A few years after the original Melting Ice story, which brought together Brian, the cop, and the legendary gang leader, Estevan (ICE), the saga continues. Estevan is grieving over the loss of Brian when he is called upon to revive his role as Ice, the formidable former leader of the Diablos.
Jake Cesar, the leader of the Miami Death Dealers, finds himself in trouble. The last person he expects to come face to face with is Ice, who seems to have come out of retirement and is holding him hostage.
The bullet whizzed right by my head. It hit the tree trunk, leaving a scorched circle dead centre. “Shiiit,” I whistled between my teeth. This guy means it.
I heard a sound like a raindrop on a tin roof. Martin Proudfoot, the lieutenant, was texting me again. I scanned the message.
Van. No. I said No. N-O. Wait…would it help if I said please? Wait. We’re almost fucking there! Don’t move, or I swear this time, I’ll fire your ass!
I turned the text notification off and shoved the phone into my pocket. Fire me? He’d be doing me a fuckin’ favour.
I cocked my gun and moved behind the tree. Richard Page, a small-town hood, and friend to the Black Rose street gang, was inside an old farmhouse. He was holding his girlfriend at gunpoint, threatening to kill her, high on cocaine. She probably was, too. I’d been tipped off by Black Roses’ sergeant in arms, Lenny George, and went directly to the location he’d said I’d find Page and the girl. I’d called for backup as soon as I’d assessed the situation.
A few minutes ago, Page and I had exchanged a few words. He told me what he intended to do, and I told him what I’d do if he did. As you can guess, we didn’t reach any agreement. I was getting tired of waiting for backup, and time was of the essence. Any moment, he could kill that girl. He’d already beaten the crap out of her, and that pissed me off. I couldn’t stand those who picked on the vulnerable, hurt a defenseless girl or an animal. I was ready to kick some ass.
“Okay, that’s it, Page. Get your sorry ass out here now, or I’m coming in there and shooting your head off.”
Page answered by putting a hole in the tree, missing my head by inches.
I moved closer to the house. “Negotiations are over, fuckhead!”
“Stay right where you are, pig, or I’ll kill her,” Page shouted out the window. “I’ll kill the whore.”
I caught a glimpse of him pacing back and forth on the second floor of the old farmhouse. I couldn’t see the girl. Idiot.
Keep talking, bitch. You’re like a compass with a target on your head. “What should I care about some junkie hooker? Kill her if you want to. I don’t even know her. But the way I see it, you’ve got two ways out of this, Brian. Wanna’ hear ‘em, or are you too high or stupid to understand English?”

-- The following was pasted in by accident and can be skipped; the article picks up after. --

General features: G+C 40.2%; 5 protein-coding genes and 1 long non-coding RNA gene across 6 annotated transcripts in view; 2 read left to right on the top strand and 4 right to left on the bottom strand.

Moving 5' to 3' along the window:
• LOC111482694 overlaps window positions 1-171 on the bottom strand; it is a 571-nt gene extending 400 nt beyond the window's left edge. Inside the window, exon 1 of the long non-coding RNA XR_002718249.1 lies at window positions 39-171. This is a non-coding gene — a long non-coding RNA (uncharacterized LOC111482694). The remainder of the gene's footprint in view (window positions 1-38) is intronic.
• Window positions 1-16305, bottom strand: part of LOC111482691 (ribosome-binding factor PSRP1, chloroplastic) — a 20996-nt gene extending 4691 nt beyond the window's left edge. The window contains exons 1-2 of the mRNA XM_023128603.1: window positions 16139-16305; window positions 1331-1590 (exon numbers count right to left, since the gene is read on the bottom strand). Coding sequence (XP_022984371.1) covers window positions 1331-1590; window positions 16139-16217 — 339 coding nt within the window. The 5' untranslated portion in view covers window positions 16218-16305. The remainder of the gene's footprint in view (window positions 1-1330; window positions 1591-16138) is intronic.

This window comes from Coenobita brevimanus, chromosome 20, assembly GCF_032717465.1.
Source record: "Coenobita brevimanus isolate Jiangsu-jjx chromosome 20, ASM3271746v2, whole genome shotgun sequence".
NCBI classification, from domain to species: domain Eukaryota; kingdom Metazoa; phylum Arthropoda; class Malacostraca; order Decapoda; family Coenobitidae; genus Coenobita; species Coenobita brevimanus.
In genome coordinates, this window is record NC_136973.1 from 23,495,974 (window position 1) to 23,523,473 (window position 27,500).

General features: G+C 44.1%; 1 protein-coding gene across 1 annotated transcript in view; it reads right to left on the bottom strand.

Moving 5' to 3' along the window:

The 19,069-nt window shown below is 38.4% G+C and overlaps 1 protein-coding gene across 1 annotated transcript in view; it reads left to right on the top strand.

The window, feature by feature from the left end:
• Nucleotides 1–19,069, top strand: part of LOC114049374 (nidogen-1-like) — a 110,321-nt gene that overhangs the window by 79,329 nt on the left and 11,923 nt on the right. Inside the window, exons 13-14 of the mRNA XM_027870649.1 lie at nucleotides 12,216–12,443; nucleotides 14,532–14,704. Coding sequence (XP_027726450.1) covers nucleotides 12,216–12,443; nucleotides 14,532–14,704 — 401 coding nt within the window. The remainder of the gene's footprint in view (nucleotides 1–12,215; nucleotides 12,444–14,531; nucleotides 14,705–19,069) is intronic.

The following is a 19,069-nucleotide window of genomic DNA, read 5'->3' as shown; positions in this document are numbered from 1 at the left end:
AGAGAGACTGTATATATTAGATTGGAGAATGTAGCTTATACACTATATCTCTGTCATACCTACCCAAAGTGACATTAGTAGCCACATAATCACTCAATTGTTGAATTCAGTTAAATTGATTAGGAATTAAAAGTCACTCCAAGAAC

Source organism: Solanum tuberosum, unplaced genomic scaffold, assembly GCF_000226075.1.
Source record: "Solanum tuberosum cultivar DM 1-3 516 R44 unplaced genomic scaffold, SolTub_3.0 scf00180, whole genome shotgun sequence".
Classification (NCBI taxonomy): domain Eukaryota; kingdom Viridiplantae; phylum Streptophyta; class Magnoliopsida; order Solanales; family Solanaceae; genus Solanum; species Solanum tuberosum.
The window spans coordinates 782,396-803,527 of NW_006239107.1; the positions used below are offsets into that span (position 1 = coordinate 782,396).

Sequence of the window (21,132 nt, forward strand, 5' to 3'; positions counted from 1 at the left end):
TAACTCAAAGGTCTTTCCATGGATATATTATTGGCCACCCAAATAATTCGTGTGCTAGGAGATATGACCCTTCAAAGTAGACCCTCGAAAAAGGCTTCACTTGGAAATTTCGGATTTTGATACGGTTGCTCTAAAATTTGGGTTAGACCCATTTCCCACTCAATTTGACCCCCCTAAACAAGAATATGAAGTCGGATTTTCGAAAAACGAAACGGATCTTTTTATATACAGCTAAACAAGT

“I’m not that fucking high, Dias!”
Only stupid, then. “Well, here goes.” I moved slowly through the grass and then looked up again. He wasn’t near the window, so I made a run for it and got beside the house. I could still see the window. I waited for him to talk again.
“How the fuck you see things, cop, as if I care?” He poked his head out.
There you are, pigeon.
“Give it to me.”
Oh, I intended to give it to him all right. “Well, you can surrender now, and I’ll haul your ass to jail rather than end your miserable life.”
“You can do better than that. That choice sucks!”
“Okay, number two. I shoot you, and you fly out that window like a bird in the wind.”
“You can’t do that.”
“I assure you that I can. I have you right now in my target range, and I’m a crack shot. I never miss.”
He was hopping up and down, scanning to see if he could spot me. “I’ll kill her! I’ll kill her!”
“Yes, she’ll be dead. But then you’ll be dead too, and I’ll be sitting at home drinking a cold one and watching the ballgame. The way I see it, Richie, old buddy, my world just got a whole lot brighter.”
I took a step back. There he was in plain view, craning his neck. Then he disappeared a second. He returned, holding the girl by the throat in front of the window, a gun to her temple.
“You think you’re smarter than me, don’t—“
I squeezed off one shot. That was it. The talk was over, replaced by a loud scream, and then a splash of red. The girl fell out of view. Good old Richie hit the window headfirst. He broke the glass, but it held, so he didn’t get to fly at all in the end. “Richie,” I said to myself, “if you’re going to use a person as a shield, as least make sure they’re not five inches shorter than you are.”
I came around to the side of the house, cautiously opened the door and stayed to the side as I moved quickly down the hall. Scanning, I went backward up the steps, then turned at the top and called out, “Police!”
I slid along the hallway, kicked open a door across the hall—empty—then turned and pointed my gun into the room where Richard Page lay dead. I heard whimpering. I came around the bed, spotting a half-naked girl with a face full of pain, spattered with blood and grey matter. Shit. No more than seventeen years old, shaking and scared to death. She looked at me, taking in my black leather jacket, long hair and a couple days’ growth of beard. I’m sure I wasn’t the most reassuring of images.
I holstered my gun as sirens blared in the distance. “It’s okay,” I said. “You hurt?”
She shook her head.
I walked to the window and put a finger on Richard’s pulse. Dead. Ouch.
I went back to the girl and pulled a blanket off the bed, wrapping it around her. “I’m Sergeant Dias, NYPD. You’re safe now.” I went down on my haunches beside her.
She began to sob.